If you want to buy a home that needs some work, you may take out a home renovation loan. These loans help you buy the property, but also give you money to renovate it. They are one of the only ways to purchase a fixer-upper, especially if the home won’t pass an appraisal.
But will you pay more interest for the home renovation loan? Let’s take a look below.
What Drives the Interest Rate?
You might think all interest rates are created equal on loans, but they aren’t. Lenders determine your interest rate based on the risk that your loan creates. For example, a borrower with a conventional loan that has great credit, a low debt ratio, and a large down payment will probably get one of the best interest rates available because they are a low risk of default. A borrower with bad credit, a high debt ratio, and low down payment, on the other hand, will get a much higher interest rate because of the risk he/she poses.
Now, looking at the home renovation loan, it makes sense that you would pay a higher interest rate for this type of loan. Not only is the lender giving you money to buy the home, but they are investing their money into the home to fix it up too. They are taking a big risk assuming that you will be able to properly renovate the home and increase its value.
Other Factors That Drive the Interest Rate
Now that we know that you’ll pay a higher interest rate for a home renovation loan, you should know that you also play a role in just how high that interest rate gets.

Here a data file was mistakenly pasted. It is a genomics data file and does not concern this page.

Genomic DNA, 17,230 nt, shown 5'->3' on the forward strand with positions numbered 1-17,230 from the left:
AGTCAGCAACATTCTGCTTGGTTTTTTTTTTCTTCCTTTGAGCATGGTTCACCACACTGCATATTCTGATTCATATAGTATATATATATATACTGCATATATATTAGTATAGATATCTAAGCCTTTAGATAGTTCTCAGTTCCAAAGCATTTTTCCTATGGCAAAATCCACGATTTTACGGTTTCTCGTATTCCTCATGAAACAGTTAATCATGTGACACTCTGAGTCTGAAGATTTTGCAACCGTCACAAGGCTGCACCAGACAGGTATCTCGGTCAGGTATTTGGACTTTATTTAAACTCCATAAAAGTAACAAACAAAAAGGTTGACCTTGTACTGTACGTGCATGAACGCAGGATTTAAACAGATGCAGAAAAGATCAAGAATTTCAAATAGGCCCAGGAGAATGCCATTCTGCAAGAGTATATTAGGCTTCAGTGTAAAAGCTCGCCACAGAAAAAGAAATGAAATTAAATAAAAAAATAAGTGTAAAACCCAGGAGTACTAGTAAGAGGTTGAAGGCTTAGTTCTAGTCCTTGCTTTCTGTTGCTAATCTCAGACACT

Some of your factors will determine what interest rate a lender will give you:
- Your credit score – As we discussed above, your credit score plays an integral role in your interest rate. Your credit score is the first impression lenders have of your level of financial responsibility. If you have a high credit score, you are a low risk of default. If you have a low credit score, though, you are a higher risk of default and will likely get a higher interest rate.
- Debt ratio – Your debt ratio plays a role in your level of riskiness as well. The more debt you have outstanding aside from your mortgage, the higher your risk of default becomes. If you have to split your money up between multiple debts, it could become difficult to pay your mortgage on time. The lower your debt ratio (housing and total) becomes, the lower the interest rate a lender can provide.
- LTV – The amount you put down on a home also plays a role in the interest rate that you get. The less money you put down on the home, the riskier you become. The lender has to give you more money for you to buy/renovate the home. This higher loan amount puts the lender at risk of default, which means you usually get charged a higher interest rate.
Buying Down the Rate
It’s important to know that you always have the option to buy the internet rate down at the closing. Lenders call them discount points. You pay a point or 1% of your loan amount to lower your interest rate around 0.25% – 0.5%, depending on what the lender allows. You may be able to pay several points to get your interest rate down as far as you want.
When you pay discount points, you prepay the interest. In other words, lenders get the interest at the closing rather than with your monthly mortgage payments. When you pay the interest upfront, lenders are often willing to give you that lower interest rate.
It probably won’t be the lowest interest rate on the market just because of the riskiness that a home renovation loan creates, but it will be lower than the rate that the lender originally quoted you. If you maximize your qualifying factors and pay a discount point or two, you stand to get a decent interest rate on your home renovation loan.Click to See the Latest Mortgage Rates»